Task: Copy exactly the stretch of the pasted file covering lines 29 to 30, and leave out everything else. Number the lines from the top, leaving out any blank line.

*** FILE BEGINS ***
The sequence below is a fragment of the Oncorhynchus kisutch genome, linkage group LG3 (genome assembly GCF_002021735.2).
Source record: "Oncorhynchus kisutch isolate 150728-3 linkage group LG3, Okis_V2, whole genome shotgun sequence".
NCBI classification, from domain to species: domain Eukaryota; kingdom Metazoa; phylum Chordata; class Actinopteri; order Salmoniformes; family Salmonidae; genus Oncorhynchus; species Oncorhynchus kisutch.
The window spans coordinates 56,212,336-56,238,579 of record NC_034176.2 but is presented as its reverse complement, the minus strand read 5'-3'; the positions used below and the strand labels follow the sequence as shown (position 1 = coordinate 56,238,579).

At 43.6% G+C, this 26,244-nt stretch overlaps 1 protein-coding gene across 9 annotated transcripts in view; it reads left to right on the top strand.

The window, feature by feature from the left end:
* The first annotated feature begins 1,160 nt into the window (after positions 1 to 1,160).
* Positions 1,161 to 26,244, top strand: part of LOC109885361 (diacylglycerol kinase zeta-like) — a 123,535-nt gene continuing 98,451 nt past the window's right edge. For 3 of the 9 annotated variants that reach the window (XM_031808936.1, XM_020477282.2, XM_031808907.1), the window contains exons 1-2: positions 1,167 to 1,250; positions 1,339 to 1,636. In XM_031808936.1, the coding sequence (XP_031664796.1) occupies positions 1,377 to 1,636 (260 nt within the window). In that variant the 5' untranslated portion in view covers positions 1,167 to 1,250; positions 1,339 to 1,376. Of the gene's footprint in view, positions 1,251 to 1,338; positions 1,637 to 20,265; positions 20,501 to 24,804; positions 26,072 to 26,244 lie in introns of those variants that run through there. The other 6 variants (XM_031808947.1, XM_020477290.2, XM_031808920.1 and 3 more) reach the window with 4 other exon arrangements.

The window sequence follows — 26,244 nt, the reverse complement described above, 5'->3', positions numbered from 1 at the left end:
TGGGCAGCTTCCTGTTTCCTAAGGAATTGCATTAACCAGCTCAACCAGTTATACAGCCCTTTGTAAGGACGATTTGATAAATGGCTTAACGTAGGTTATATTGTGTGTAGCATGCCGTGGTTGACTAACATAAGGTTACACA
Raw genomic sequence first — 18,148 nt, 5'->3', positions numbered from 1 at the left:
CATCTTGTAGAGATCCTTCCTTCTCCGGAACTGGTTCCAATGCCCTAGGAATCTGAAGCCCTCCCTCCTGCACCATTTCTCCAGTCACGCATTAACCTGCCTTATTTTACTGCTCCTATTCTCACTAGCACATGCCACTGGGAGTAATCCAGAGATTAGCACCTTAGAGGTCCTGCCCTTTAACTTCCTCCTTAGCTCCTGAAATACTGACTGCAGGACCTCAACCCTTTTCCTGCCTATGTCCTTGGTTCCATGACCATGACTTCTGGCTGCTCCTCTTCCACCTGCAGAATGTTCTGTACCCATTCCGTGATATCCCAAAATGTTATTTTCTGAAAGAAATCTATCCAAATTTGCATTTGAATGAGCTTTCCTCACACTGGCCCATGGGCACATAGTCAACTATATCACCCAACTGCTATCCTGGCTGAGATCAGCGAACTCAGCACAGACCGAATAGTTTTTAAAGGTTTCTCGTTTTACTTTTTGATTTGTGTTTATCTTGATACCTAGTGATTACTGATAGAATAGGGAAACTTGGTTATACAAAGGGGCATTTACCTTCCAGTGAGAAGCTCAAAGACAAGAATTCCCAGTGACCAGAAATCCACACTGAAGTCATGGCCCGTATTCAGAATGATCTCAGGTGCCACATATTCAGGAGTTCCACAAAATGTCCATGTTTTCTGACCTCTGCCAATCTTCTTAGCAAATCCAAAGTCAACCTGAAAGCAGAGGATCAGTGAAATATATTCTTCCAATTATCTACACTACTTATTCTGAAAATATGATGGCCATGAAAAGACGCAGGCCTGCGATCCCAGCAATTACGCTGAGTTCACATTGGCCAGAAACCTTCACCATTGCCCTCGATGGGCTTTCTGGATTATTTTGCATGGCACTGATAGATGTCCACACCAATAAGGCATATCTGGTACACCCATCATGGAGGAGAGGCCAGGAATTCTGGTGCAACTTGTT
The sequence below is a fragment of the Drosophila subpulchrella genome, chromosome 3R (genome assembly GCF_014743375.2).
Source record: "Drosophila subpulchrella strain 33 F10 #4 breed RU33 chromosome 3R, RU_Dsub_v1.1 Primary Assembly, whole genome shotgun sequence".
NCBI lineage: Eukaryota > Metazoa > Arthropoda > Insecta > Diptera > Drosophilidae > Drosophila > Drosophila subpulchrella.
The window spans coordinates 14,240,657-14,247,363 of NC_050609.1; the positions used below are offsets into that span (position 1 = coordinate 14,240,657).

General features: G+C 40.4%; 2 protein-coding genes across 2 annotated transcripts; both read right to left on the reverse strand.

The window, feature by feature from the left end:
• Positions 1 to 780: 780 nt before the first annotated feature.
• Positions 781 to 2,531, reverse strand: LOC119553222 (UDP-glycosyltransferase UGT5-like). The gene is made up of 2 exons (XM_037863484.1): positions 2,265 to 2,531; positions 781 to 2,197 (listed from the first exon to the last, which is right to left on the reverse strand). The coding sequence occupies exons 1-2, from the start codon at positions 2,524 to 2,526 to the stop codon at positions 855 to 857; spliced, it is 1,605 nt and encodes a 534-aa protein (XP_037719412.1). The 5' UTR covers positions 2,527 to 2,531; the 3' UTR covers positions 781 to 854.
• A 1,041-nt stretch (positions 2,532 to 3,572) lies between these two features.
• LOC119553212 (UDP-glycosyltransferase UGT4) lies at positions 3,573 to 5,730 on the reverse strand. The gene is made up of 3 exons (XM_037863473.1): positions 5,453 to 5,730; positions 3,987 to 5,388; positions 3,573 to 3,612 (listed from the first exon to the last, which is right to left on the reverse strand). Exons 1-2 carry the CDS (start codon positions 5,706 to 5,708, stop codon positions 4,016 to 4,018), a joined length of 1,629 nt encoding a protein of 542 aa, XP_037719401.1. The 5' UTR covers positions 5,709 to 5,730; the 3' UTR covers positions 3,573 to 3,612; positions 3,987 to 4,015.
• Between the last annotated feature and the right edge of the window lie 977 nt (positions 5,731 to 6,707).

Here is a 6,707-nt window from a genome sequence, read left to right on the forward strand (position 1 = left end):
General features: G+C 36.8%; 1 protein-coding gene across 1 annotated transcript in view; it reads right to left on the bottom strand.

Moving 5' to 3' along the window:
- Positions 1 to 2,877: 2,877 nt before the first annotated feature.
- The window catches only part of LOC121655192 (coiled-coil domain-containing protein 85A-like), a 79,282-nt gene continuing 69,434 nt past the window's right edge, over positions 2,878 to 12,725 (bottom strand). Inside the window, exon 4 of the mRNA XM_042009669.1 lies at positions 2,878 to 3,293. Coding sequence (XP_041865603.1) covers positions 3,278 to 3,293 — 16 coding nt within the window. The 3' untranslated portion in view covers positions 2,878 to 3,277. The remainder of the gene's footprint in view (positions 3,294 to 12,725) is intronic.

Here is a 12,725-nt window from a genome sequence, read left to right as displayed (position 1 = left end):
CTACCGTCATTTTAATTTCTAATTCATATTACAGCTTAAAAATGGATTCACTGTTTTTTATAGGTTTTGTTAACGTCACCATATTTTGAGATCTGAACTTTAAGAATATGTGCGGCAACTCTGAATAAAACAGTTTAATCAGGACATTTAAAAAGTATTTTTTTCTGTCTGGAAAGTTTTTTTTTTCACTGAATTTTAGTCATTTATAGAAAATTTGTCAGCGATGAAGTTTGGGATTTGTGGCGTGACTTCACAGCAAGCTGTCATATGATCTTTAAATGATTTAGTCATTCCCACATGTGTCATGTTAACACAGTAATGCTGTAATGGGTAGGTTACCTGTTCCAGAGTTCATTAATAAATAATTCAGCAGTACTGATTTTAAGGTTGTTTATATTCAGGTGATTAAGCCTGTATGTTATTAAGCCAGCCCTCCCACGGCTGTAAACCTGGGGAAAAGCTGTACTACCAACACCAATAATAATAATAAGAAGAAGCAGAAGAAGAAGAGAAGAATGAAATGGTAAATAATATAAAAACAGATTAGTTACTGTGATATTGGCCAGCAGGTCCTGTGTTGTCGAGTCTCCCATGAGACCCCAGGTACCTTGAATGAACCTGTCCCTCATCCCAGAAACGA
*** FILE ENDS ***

Here is a 12,725-nt window from a genome sequence, read left to right as displayed (position 1 = left end):
CTACCGTCATTTTAATTTCTAATTCATATTACAGCTTAAAAATGGATTCACTGTTTTTTATAGGTTTTGTTAACGTCACCATATTTTGAGATCTGAACTTTAAGAATATGTGCGGCAACTCTGAATAAAACAGTTTAATCAGGACATTTAAAAAGTATTTTTTTCTGTCTGGAAAGTTTTTTTTTTCACTGAATTTTAGTCATTTATAGAAAATTTGTCAGCGATGAAGTTTGGGATTTGTGGCGTGACTTCACAGCAAGCTGTCATATGATCTTTAAATGATTTAGTCATTCCCACATGTGTCATGTTAACACAGTAATGCTGTAATGGGTAGGTTACCTGTTCCAGAGTTCATTAATAAATAATTCAGCAGTACTGATTTTAAGGTTGTTTATATTCAGGTGATTAAGCCTGTATGTTATTAAGCCAGCCCTCCCACGGCTGTAAACCTGGGGAAAAGCTGTACTACCAACACCAATAATAATAATAAGAAGAAGCAGAAGAAGAAGAGAAGAATGAAATGGTAAATAATATAAAAACAGATTAGTTACTGTGATATTGGCCAGCAGGTCCTGTGTTGTCGAGTCTCCCATGAGACCCCAGGTACCTTGAATGAACCTGTCCCTCATCCCAGAAACGA